I think I can begin to understand my husband when he says English is a part of me; I don’t differentiate. I wanted to be sure, before I married him, that I understood his native language, because what if he was different? What if I didn’t know him in Slovak? By the time we married I was able to understand Slovak well enough to know that he wasn’t different in English. He is himself, in English and in Slovak. He is equally sarcastic and full of attitude in both languages. As, now, am I. I can’t say that I am different in either language, either, because I am me in both. Neither one is the authentic me that must then be translated into the other language. Czech is a part of me and the time I spent away from Czech Republic is time spent in exile.

It might sound like there is no part of Czech life I don’t adore, but that’s actually not quite true. There are still things I struggle to understand (tea for babies? Seriously?) and some I simply refuse to get on board with (tea for babies, and any mention of a pruvan…). In my process of becoming Czech I do not entirely leave behind my English identity – although I definitely leave behind large chunks of what is “American”. But I do hold something back from Czech, something small and stubborn that pipes up saying, “But we are Slovak!” With my husband and daughter I don’t use the Czech vocative, the way of calling someone’s name with a different ending. It doesn’t exist in Slovak and to my husband it is strange and foreign, so I call him and our daughter in Slovak instead. It is a small thing, but it reminds us: We are Slovaks and Americans; we are not bound by your rules.

People often exclaim at how amazing it is that I speak Czech even though I am married to a Slovak – how do I keep the languages separate? The truth is I keep them mostly separate, but my Czech is influenced by Slovak in my word choice, my intonations, even the food I eat (we eat a lot of bryndza in our house…). It isn’t much, but it’s enough that people occasionally think I’m originally Slovak. That makes me pretty proud.

Sorting out the Czech from the Slovak in my heart would be even more difficult than disentangling the English from the Czech. Either is an impossible task and, in the end, not particularly a worthwhile goal. I am Czech and I am English. To look at my family, you would not say which of us is from which country. I go out wearing a sweatshirt that says Ceská republika and my husband’s says OU Sooners. I ask a question in Czech and he answers in Slovak, then makes a comment in English. We have both embraced each other’s culture so fully that we could almost miss each other in the middle! I have to say I think there are worse ways to run a relationship.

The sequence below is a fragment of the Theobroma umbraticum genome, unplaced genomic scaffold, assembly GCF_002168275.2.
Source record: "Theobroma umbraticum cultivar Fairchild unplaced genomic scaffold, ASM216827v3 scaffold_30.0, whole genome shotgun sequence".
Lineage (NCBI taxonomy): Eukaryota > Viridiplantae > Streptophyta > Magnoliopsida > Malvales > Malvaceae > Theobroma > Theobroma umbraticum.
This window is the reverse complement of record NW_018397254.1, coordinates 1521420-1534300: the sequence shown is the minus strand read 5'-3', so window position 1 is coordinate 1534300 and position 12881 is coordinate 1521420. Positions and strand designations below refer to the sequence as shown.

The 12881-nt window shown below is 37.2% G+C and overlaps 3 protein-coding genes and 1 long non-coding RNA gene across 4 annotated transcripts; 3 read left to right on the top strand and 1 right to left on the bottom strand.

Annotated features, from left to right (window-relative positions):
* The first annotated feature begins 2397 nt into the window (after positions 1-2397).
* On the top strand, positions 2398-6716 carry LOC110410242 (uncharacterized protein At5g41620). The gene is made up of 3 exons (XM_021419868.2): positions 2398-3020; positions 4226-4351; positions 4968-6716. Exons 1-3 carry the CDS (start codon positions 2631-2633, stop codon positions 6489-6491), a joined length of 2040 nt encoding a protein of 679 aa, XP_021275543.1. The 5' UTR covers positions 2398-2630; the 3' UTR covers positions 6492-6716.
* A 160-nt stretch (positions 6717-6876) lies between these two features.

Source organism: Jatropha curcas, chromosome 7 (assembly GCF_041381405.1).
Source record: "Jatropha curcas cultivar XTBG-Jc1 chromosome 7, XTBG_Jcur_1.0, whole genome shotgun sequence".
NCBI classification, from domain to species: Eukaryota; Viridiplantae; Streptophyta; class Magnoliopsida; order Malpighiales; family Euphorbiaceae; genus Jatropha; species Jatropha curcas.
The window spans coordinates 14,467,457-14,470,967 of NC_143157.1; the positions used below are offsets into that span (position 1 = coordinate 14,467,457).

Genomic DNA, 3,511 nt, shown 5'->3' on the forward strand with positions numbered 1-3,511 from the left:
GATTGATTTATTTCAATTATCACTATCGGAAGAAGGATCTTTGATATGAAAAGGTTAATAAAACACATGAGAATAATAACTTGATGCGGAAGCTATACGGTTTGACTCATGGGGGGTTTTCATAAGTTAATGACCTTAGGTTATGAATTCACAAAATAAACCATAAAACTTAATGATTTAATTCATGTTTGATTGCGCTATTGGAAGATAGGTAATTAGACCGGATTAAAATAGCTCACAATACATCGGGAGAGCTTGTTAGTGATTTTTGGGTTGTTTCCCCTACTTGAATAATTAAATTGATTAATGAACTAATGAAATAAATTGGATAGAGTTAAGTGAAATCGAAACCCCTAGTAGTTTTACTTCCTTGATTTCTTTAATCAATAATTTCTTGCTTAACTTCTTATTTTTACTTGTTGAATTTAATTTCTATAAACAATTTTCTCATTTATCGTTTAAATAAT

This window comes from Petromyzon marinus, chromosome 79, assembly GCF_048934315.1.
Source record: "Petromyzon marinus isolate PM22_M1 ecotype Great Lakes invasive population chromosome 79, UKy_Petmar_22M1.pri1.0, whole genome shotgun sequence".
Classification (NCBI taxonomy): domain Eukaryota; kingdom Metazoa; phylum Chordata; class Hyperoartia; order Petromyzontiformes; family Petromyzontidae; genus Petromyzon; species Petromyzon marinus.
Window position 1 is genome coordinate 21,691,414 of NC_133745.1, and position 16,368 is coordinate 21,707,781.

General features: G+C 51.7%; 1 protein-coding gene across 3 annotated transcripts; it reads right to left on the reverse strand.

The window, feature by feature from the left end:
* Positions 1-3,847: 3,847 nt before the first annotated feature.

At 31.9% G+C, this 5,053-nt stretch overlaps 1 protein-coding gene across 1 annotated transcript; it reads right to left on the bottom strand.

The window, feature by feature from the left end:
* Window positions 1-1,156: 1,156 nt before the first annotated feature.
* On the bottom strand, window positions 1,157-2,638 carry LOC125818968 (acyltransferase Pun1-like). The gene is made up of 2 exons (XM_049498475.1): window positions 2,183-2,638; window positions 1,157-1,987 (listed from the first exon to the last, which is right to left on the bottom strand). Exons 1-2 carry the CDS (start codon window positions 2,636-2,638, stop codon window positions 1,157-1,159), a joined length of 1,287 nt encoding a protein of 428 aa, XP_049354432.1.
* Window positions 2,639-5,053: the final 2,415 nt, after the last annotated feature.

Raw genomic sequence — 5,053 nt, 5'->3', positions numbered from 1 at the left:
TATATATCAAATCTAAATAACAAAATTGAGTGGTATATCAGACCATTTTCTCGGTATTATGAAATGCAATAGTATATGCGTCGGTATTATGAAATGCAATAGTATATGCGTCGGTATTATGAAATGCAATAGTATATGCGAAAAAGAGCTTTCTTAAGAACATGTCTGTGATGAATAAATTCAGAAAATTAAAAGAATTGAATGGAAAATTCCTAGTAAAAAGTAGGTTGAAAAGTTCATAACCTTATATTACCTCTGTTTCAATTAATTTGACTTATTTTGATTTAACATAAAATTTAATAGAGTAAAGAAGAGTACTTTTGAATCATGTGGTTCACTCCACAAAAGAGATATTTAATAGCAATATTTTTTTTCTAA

Being back in this country is right in a way no other place I’ve been is right, but we will still have adjustments as we return. Not everything is perfect here and maybe we will even leave again someday. If we do, I will carry Czech close to my soul. I will leave this place with a heart both American and Czech. Even if I should never return, I can never forget this language that is as near to me, as flawed, as necessary, as my own skin. Whatever else I am or may become, look into my heart and you will see a plate of svícková and a city of one hundred spires.

Note: Certain letters of the Czech alphabet would not display correctly in WordPress, so please pardon a few letters that are missing accents.

About the Author: Melissa is an American married to a Slovak, based in Prague, Czech Republic (but temporarily living outside London, UK), raising a 2.5 year old daughter with English, Slovak and Czech. Melissa speaks English and Czech and understands Slovak, her husband speaks Slovak and English (and French, Hungarian and some Russian), and their daughter K speaks English and Slovak and will be learning Czech when they return to Prague from England later this year. You can follow their language learning and language mixing experiences at Where Going Havo?

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{ 6 comments… read them below or add one }

smashedpea September 2, 2010 at 11:24 am

Great post, Melissa!!
Quite awesome, the impact (an)other language(s) can have on one. In many ways, I feel like you do – and it makes me wonder how the kids will fare, or maybe more accurately what they will make of their own situation, our kids who have been exposed to other languages, culture, history and all the rest of it so much earlier than you and I were.

Thanks for posting, Melanie!

Corey Heller September 2, 2010 at 2:25 pm

You must be my non-native language soul-sister, Melissa! I can relate to every word of this (including the questions from my mother!). What an amazing post.

You describe so well that which is actually indescribable… the feeling, the flavor, the subtleties of how we can live and then *gasp* raise our children in a language which is not native to us (yet feels as native, if not more so, in a very special way). As you say: we made the conscious effort of pulling this language to us. We weren’t offered it along with our daily routine of growing up. Instead, we wanted it, fought for it, begged for it and ultimately fell in love with it. We can’t help but raise our children in it. Thank you so much for sharing this with us!


Sarah @ Baby Bilingual September 26, 2010 at 1:52 am

Beautiful, Melissa. A lovely essay. And it also leaves me a little envious, because I don’t feel like my non-native French is my skin yet. I think it’s a cape that I wrap around my son and myself. We whisper secrets to each other under the cape, but there’s not enough room for my monolingual husband.

Solnushka September 26, 2010 at 10:52 am

Lovely description. My other language is functional rather than fluent, but it is a part of me, as is its culture. I certainly couldn’t not bring up my son to have that too.

Melissa September 29, 2010 at 4:19 pm

Thank you, all of you! I really appreciate your comments. I’m so glad this resonated with someone! I’m afraid it’s too late at night to come up with something really profound to say but it means a lot to me. :)

Learning a Language October 13, 2010 at 8:00 pm

Great post Melissa.

I know someone who is exactly like you and she is very proud having a second language and she’s loving it.